Ried Lamm 1. Lage Grüner Veltliner 2021
DAC Kamptal, Schloss Gobelsburg, 3000 ml
The Grüner Veltliner vom Lamm shows its great potential and class only after a few years in the bottle. In any case it is worthwhile to put some bottles in the cellar, especially magnums, in which it matures to perfection. At a young age, it already shows all its qualities with high complexity, unbelievable length, powerful attack and compact body. If you want to enjoy it young, carafe it for it to fully develop its aromas through ventilation.
|Austria / Niederösterreich / Kamptal
|Site / vineyard:
|2 to 10 years after harvest
|10 to 12 °C
|Grilled fish, Scaloppine di vitello al limone, Wild fowl, Giant crevettes, grilled langoustines, Risotto with ceps
|fermentation in steel tank, soft pressing
|hand-picking, strict selection, in small boxes
|in large wooden barrel/foudre
Weingut Schloss Gobelsburg
The first written evidence of Schloss Gobelsburg dates from 1074, but it was in 1171 that the Cistercian monks from the Zwettl monastery obtained the first vineyards at Heiligenstein and at Gaisberg in the Kamptal. Visitors entering the baroque-style complex built on a slight mound sense this tradition, this spirit, this experience accumulated over the centuries. The view takes in all the surroundings, from the village of Gobelsburg to the vine-covered hills of Heiligenstein. Inside, near the parish church where couples say yes for life, when the weather is pleasant, the pretty and romantic garden invites all to rest for a while.
Grüner Veltliner and Riesling cover most of the countryside, while Zweigelt, Pinot Noir, St. Laurent and Merlot occupy about a quarter of the surface. Production guidelines are strict, and the winegrowing has adapted to the latest developments while still respecting the methods practiced by the monks. Wines are vinified and aged exceptionally gently. The Gobelsburg team tries to obtain authentic wines which respect and express their origin’s personality and individuality. Michael Moosbrugger’s ingeniously simple idea illustrates this quest for progress: casks on wheels use gravity to avoid damaging the wine through pumping. The casks are made from wood from nearby Manhartsberg and not from popular French or American oak.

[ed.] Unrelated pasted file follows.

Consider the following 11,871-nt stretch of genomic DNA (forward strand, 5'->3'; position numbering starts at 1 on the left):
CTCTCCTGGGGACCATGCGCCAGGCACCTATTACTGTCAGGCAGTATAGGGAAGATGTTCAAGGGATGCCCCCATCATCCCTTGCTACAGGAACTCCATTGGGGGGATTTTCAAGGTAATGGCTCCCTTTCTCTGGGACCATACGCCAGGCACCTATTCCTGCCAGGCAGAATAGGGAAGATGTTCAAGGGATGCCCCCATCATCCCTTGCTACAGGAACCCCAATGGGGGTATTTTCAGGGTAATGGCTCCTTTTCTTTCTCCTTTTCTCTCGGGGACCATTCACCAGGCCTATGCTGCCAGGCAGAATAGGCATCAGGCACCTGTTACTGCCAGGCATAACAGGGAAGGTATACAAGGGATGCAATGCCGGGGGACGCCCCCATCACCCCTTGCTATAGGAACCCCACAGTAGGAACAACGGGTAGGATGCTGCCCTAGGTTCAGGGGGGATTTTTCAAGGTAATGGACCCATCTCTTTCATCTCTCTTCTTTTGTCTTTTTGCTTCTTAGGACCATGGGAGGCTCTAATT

From Austria to the world
With the Grüner Veltliner, the Austrians have conquered the world. In New York bars today, people order "a glass of Gruner" as nonchalantly as if they have never drunk anything else. Despite its name, it has nothing to do with the northern Italian region of Valtellina (Veltlin in German). It is a natural cross between Traminer and a grape Methuselah with a unique DNA profile, found in Sankt Georgen in the Leitha Mountains. As far as is known, this is the only stock of its kind. Grüner Veltliner demonstrates exceptional versatility. It yields fresh, lively whites with the typical “pfefferl” – a spicy, piquant note – as well as dense, mineral top wines. Sparkling and sweet wines are also pressed from them. In total, it occupies almost two-thirds of Austrian vineyards. It achieves its best along the Danube, around the Kamp Valley, in Kremstal or in the Wachau.
Kamptal: a dynamic atmosphere north of the Danube
With an ever-growing number of leading vintners, Kamptal has increasingly stood out in recent years from the shadow of the legendary Wachau region. The basis for this are the various terroirs in this broad-ranging valley. At Loisium, the region is also host to a spectacular, futuristic visitor center.
Lower Austria: crus near and far from the Danube
Austria's largest state is also its largest wine region. 46,000 hectares are planted with vines in Lower Austria. It is a heterogenic wine region, consisting of eight wine growing areas. While white varieties like Grüner Veltliner and Riesling dominate in the areas north and west of Vienna, red varieties set the tone in the south and in the southeast (Thermenregion and Carnuntum). The internationally famous white crus from Grüner Veltliner and Riesling develop in the picturesque Wachau and Kamptal.
Austria – Sumptuous culture, accessible to all
Austria is characterized by unbelievable topographical diversity. A flat steppe in the east, forests and hills in the Alpine regions, wetlands and Mediterranean landscapes in the south. This in addition to a rich tradition and even greater love. It’s no surprise that the Romans found joy on this patch of Earth and cultivated wine growing. Austrian wine is not abundant, but it is high quality.